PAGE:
The latest British Social Attitudes survey, released today, is not all as gloomy as the media coverage merits.. Large majorities continue to be in favour of tackling child poverty and closing the gap between rich and poor…
If you read only the headlines about the latest British Social Attitudes report, you might be forgiven for being gloomy indeed: ‘Britons lose sympathy for unemployed’ (Telegraph); ‘Britain gets a little more selfish’ (New Statesman); ‘Britons less willing to pay taxes to help others’ (BBC). But reading further into the report, the picture is a little more mixed:
82% consider it ‘very important’ to reduce child poverty in Britain.
79% say central government should be reponsible for reducing child poverty.
75% agree that teh income gap between rich and poor is too large.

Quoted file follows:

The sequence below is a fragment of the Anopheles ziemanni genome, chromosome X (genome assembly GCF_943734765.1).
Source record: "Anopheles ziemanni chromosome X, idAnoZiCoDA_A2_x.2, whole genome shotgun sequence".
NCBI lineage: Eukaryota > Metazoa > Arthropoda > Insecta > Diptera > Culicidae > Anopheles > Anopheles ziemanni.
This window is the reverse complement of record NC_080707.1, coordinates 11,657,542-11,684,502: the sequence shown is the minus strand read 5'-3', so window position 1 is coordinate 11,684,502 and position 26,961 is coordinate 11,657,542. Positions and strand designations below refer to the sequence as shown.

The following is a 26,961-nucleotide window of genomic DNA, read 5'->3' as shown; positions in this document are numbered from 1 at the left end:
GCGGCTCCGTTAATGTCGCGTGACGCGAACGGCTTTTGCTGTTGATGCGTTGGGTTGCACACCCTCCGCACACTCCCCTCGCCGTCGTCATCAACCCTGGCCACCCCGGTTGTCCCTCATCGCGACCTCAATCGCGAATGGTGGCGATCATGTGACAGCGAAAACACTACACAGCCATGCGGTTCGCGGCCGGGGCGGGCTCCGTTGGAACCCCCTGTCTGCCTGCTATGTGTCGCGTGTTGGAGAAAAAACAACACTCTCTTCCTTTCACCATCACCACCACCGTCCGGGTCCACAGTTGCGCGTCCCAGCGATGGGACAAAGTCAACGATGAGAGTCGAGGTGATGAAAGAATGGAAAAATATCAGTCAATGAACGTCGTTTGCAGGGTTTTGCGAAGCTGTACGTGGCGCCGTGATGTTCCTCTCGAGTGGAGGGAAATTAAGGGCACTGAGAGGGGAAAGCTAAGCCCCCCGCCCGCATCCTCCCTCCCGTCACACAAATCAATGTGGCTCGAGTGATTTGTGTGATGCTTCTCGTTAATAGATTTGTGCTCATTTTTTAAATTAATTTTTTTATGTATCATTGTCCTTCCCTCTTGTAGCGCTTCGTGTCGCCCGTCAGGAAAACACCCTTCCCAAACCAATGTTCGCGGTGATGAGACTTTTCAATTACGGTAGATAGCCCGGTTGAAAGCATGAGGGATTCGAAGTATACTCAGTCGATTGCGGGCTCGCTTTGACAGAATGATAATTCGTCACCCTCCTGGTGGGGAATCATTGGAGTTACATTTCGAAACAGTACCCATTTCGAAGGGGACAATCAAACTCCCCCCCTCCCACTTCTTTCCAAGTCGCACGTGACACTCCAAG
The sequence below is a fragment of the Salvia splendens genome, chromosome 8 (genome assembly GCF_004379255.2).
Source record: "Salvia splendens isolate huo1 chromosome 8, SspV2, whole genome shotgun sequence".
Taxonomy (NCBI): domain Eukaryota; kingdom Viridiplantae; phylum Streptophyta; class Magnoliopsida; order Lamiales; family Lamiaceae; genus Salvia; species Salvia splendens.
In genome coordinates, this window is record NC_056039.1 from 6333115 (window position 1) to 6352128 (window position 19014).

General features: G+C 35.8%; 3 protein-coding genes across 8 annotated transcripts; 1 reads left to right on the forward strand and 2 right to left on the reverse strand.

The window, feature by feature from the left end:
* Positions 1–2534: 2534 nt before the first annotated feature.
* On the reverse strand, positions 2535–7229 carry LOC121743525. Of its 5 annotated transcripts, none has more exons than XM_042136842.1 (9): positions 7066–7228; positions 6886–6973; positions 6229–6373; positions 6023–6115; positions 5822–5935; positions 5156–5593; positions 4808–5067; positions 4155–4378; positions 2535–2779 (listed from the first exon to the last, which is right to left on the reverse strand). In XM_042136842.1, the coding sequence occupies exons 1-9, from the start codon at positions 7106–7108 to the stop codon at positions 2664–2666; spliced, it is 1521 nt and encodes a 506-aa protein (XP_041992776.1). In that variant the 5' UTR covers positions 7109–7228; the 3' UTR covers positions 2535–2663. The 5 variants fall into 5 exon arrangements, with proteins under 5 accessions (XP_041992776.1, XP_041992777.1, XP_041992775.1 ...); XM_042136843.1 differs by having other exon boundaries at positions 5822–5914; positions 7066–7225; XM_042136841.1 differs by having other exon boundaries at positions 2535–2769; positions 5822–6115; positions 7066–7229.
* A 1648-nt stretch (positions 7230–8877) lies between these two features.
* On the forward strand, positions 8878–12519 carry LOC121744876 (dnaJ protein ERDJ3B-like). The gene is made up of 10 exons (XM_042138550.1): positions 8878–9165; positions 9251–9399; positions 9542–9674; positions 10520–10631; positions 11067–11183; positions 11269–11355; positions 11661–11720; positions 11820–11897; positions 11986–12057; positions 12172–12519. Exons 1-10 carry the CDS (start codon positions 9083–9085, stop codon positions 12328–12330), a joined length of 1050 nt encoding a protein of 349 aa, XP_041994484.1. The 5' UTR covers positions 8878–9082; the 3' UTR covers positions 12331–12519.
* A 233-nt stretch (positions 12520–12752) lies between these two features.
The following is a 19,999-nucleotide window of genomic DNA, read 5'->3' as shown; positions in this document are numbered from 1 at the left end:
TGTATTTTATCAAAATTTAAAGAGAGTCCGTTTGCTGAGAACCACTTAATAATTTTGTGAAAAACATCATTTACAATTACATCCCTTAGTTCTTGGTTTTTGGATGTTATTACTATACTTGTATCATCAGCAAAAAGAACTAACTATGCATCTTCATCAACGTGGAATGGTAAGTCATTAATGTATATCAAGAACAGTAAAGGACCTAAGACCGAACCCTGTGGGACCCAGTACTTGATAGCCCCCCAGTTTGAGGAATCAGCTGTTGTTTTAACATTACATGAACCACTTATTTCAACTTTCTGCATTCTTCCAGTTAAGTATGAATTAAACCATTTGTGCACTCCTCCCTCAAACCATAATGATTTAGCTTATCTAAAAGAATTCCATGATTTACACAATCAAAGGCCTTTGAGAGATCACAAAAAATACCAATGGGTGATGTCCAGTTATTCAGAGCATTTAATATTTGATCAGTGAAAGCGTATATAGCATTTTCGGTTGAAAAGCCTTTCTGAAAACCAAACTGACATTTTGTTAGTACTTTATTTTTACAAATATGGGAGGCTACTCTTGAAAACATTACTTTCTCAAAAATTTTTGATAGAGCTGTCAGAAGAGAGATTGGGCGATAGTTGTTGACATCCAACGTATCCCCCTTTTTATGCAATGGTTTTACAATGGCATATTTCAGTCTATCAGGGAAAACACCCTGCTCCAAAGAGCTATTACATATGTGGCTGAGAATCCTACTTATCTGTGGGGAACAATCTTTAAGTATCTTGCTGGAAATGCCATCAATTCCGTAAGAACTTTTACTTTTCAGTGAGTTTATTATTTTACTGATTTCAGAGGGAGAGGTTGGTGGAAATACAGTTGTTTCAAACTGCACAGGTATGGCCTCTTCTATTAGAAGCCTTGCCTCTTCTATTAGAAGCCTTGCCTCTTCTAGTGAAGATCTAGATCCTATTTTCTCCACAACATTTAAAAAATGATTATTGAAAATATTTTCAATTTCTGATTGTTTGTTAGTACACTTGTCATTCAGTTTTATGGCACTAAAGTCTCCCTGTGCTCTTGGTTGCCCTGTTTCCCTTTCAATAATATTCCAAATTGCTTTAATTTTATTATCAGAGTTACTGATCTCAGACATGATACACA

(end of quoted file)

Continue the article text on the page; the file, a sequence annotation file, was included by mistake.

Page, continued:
Given the constant tirade of tabloid headlines demonising the poor and those on benefits as lazy, cheats and chavs, it is hardly surprising that attitudes to unemployment benefits are hardening. As Owen Jones eloquently explains, this is all par for the course with the demonization of the working class.
And given the constant cacaphony of distorted claims that it is somehow ‘big government’ which has caused our current economic crisis (rather than, say, the banks) – and the growing cynicism about the political process per se, it is hardly surprising either, that the public are less inclined to look to government for solutions to the big issues of the day – be they climate change, inequality or poverty.
The question for politicians, faith leaders and anyone else who might wish to be called a ‘leader’ in today’s society is however – is your role simply to follow public opinion – or to lead it?
As Richard Murphy would put it, now is the time for Courageous politicians, a Courageous State and (I would add) Courageous Church leadership.